The Mexican left has very little, until now, to do with the left in developed countries, which more than anything have decided to play by the rules of the democratic system, something that is still hard to accept for the constellation of parties and politicians that in Mexico align themselves on that side of the spectrum. And the reason for this is simple: the Mexican left is the daughter of the Mexican Revolution, which may have had many virtues, but for which the construction of a democratic society wasn't a priority. That is clear when you analyze the discourse of Plutarco Elías Calles, the founder of the PRI. Calles simply denied the possibility of the existence of a party opposed to the uber-party. The reason was very simple: the PNR and its descendants represented a revolution in which the people had expressed their will. Therefore, those who were opposed to the party were party of the non-people, the rich, the reaction, the "right", which by definition had no right to exist. This exclusive logic, which is shared by the great majority of revolutions, cancels from the outset any possibility of a democratic game. In fact, in the callista conception of politics, all ideological differences should be processed inside of the party. Therefore, if anyone differed from some policy in particular they had to express it inside of the party.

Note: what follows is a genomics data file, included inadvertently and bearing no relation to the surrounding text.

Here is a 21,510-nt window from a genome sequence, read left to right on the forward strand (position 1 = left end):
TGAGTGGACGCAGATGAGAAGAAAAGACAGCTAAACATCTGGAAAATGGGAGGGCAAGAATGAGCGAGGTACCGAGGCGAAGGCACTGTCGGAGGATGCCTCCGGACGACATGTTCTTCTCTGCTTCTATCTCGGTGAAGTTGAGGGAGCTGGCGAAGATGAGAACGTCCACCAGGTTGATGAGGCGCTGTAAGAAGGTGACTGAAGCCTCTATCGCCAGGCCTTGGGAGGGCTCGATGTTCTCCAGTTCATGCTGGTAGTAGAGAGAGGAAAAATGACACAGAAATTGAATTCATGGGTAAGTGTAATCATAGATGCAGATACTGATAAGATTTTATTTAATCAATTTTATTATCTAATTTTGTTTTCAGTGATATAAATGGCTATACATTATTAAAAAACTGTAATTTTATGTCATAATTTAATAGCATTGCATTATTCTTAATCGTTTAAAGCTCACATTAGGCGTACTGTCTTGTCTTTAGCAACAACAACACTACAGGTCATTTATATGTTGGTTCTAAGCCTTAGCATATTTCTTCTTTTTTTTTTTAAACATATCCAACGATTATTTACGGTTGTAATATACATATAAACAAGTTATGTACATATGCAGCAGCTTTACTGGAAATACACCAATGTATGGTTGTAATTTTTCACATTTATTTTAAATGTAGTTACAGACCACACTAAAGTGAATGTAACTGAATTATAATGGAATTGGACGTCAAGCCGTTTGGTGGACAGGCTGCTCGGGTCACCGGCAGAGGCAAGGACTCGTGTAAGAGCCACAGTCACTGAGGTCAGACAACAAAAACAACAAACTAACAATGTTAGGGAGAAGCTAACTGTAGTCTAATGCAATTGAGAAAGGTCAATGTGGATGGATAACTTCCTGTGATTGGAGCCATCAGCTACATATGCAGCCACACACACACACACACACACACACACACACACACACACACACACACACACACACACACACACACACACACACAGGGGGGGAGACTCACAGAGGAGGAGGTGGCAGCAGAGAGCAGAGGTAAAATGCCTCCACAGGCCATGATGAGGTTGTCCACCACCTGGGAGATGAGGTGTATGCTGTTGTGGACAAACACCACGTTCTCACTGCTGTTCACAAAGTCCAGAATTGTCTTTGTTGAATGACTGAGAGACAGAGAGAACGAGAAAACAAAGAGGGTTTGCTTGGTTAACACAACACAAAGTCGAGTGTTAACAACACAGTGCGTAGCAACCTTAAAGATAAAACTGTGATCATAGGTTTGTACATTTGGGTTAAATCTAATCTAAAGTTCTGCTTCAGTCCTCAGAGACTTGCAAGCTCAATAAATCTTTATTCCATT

I'm presently reading a book called La Fractura Mexicana that aims to explain, among other phenomena, the same thing Chabat is talking about. I'm not quite far enough in to determine how closely author Roger Bartra's explanation resembles Chabat's, but so far it has a fair amount in common.